[Cuts in] I have known these two people very well. When Jammeh was going to introduce me to Baba Jobe, the first thing I told him is that I am afraid of that man, the fact that he was coming from Libya. Jammeh said no, no, this man cannot even kill a fly, he is a very nice person. I started working with Baba Jobe and I saw the kind of person he was. His interest was development and youth empowerment. I came to National Assembly. I was close to Jammeh. Whiles I was at the National Assembly, most of these stories were coming out at the time about Jammeh arresting people…I never believed any, even about women being tortured at the NIA. The name Junglers wasn’t even around. And I denied it, flat. I said this cannot be true because I know Jammeh very well. I go to Kanilai for weekends, I sit with him, we eat, we chat, we do everything together. When I was nominated as National Assembly member, it was a surprise. I just got a letter I was nominated. I accepted it, but I also said once you are a National Assembly member, you have to do what the people put you there to do. Although I was nominated, but I am there for every Gambian. My first fall out with Jammeh actually, was not about Baba Jobe. I had started getting rumors of what had been happening. I was a bit scared but didn’t say anything. Once, we went to collect the Cuban doctors who came back and I saw that I was in a newspaper and nominated as deputy chairperson for the media commission bill that they wanted to pass. But I saw that most of the laws that Jammeh wanted us to pass were very draconian. When they nominated me as the deputy chair, Deyda Hydara, Pap Saine, DA Jawo, all of them journalists came to my house and said when we heard that Jammeh appointed you, we were very happy because we know how liberal minded you are and want to urge you to make sure that justice prevails because most of these laws are draconian laws. Once I went to Ghana and got a copy of their media commission act. I went to Bakary Njie who was the minister of information and showed him a copy. I said let’s try and talk to the president and see what we can do about this. I went to the office after I had had an argument in one of our media commission meetings because I argued that most of these provisions should be scrapped because the media is the fourth arm of government. I went to Jammeh and had a meeting with him and what I feel about all these laws. He started screaming. He didn’t take it lightly which shocked me completely.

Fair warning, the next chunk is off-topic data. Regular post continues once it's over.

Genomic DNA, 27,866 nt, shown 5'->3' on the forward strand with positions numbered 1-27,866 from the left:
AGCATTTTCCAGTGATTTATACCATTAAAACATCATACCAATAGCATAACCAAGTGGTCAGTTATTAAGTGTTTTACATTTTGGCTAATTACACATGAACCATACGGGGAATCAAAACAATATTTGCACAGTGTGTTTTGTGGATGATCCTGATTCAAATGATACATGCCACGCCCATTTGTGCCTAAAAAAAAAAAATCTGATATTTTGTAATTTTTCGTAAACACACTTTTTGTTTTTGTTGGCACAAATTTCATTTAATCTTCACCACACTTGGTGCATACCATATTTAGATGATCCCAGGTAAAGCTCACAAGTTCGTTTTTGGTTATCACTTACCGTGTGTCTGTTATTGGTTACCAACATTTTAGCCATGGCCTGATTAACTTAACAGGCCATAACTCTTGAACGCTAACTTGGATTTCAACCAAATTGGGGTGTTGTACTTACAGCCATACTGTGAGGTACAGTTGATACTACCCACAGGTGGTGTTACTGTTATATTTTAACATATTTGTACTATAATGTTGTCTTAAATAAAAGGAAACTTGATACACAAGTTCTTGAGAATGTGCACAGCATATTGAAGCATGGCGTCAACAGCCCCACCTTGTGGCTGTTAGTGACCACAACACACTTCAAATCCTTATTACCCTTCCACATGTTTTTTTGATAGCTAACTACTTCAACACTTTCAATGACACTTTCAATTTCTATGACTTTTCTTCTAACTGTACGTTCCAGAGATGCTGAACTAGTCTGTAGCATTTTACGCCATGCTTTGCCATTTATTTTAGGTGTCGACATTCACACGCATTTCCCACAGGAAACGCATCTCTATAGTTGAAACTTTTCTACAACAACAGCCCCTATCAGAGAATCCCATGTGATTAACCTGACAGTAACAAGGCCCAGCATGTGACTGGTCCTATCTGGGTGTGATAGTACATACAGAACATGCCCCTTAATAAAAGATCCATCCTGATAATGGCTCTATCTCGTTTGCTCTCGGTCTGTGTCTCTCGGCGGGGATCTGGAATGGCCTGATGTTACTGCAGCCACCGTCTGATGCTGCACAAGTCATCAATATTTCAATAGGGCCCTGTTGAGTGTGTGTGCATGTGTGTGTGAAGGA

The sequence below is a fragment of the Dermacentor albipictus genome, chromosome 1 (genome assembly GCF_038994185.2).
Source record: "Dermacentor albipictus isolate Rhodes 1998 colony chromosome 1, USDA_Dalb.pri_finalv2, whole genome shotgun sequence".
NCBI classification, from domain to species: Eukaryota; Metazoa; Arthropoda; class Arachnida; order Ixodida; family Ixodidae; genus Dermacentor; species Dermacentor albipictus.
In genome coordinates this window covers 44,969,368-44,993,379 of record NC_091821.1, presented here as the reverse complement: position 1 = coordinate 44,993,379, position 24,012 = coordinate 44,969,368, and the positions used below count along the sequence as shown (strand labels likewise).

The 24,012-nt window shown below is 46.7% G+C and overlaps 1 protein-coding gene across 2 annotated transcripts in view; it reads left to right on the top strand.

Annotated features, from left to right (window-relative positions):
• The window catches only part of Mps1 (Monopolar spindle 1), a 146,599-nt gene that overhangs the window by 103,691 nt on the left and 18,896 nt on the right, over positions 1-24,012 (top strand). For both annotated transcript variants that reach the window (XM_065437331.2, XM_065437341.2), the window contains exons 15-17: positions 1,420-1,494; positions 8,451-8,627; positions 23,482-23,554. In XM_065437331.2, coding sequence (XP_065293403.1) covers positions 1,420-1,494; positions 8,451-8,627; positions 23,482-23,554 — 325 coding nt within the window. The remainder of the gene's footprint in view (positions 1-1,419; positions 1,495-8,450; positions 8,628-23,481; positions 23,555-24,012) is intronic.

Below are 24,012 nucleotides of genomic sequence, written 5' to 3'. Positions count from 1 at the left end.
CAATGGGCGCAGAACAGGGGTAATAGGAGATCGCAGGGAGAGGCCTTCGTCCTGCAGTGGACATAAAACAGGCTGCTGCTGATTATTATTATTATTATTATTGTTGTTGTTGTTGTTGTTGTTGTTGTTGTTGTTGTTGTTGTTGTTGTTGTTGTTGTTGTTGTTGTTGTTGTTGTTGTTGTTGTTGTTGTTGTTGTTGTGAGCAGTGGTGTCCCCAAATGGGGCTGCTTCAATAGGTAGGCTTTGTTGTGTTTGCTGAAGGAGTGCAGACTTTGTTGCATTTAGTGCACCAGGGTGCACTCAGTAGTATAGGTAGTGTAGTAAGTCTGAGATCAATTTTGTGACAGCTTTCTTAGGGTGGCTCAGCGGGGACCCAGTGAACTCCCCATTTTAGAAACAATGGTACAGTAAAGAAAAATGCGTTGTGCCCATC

Why?

I was shocked because I didn’t expect him to react that way. The way I saw him that day, I was scared.

Why?

Because he was angry for telling him that the laws are draconian and shouldn’t be passed. He said I was becoming too much and even at the parliament, he understands that I am part of those who say ‘no’. so, you be very careful, he warned.